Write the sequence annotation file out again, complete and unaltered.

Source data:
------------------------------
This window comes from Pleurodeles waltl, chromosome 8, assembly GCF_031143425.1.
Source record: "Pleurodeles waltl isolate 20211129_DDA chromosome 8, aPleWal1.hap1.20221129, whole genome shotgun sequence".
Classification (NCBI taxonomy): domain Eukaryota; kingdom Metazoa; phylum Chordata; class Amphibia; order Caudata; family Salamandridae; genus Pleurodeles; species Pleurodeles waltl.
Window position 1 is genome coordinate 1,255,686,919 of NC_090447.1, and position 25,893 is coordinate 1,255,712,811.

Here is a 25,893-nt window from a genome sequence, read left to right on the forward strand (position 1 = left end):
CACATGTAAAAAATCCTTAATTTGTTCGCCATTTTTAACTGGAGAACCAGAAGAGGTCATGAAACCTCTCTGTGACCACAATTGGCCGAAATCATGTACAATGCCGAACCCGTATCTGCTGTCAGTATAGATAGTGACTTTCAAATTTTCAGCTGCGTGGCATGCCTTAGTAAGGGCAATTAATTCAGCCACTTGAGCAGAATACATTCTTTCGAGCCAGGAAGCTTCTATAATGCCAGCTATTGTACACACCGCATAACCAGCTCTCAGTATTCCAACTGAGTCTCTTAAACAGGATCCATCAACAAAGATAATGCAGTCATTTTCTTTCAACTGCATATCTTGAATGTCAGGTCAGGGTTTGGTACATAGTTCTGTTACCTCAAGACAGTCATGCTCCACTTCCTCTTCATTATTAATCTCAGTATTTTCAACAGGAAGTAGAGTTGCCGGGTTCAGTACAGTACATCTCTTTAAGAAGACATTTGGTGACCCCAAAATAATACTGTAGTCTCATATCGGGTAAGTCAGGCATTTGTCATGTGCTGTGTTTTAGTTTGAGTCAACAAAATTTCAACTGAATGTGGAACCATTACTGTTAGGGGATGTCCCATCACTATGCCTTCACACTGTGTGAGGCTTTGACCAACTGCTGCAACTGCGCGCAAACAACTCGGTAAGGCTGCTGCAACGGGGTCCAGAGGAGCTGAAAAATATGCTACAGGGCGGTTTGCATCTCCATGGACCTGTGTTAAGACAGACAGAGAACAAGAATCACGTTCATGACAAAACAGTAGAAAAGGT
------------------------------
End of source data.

This window comes from Pleurodeles waltl, chromosome 8, assembly GCF_031143425.1.
Source record: "Pleurodeles waltl isolate 20211129_DDA chromosome 8, aPleWal1.hap1.20221129, whole genome shotgun sequence".
Classification (NCBI taxonomy): domain Eukaryota; kingdom Metazoa; phylum Chordata; class Amphibia; order Caudata; family Salamandridae; genus Pleurodeles; species Pleurodeles waltl.
Window position 1 is genome coordinate 1,255,686,919 of NC_090447.1, and position 25,893 is coordinate 1,255,712,811.

Here is a 25,893-nt window from a genome sequence, read left to right on the forward strand (position 1 = left end):
CACATGTAAAAAATCCTTAATTTGTTCGCCATTTTTAACTGGAGAACCAGAAGAGGTCATGAAACCTCTCTGTGACCACAATTGGCCGAAATCATGTACAATGCCGAACCCGTATCTGCTGTCAGTATAGATAGTGACTTTCAAATTTTCAGCTGCGTGGCATGCCTTAGTAAGGGCAATTAATTCAGCCACTTGAGCAGAATACATTCTTTCGAGCCAGGAAGCTTCTATAATGCCAGCTATTGTACACACCGCATAACCAGCTCTCAGTATTCCAACTGAGTCTCTTAAACAGGATCCATCAACAAAGATAATGCAGTCATTTTCTTTCAACTGCATATCTTGAATGTCAGGTCAGGGTTTGGTACATAGTTCTGTTACCTCAAGACAGTCATGCTCCACTTCCTCTTCATTATTAATCTCAGTATTTTCAACAGGAAGTAGAGTTGCCGGGTTCAGTACAGTACATCTCTTTAAGAAGACATTTGGTGACCCCAAAATAATACTGTAGTCTCATATCGGGTAAGTCAGGCATTTGTCATGTGCTGTGTTTTAGTTTGAGTCAACAAAATTTCAACTGAATGTGGAACCATTACTGTTAGGGGATGTCCCATCACTATGCCTTCACACTGTGTGAGGCTTTGACCAACTGCTGCAACTGCGCGCAAACAACTCGGTAAGGCTGCTGCAACGGGGTCCAGAGGAGCTGAAAAATATGCTACAGGGCGGTTTGCATCTCCATGGACCTGTGTTAAGACAGACAGAGAACAAGAATCACGTTCATGACAAAACAGTAGAAAAGGT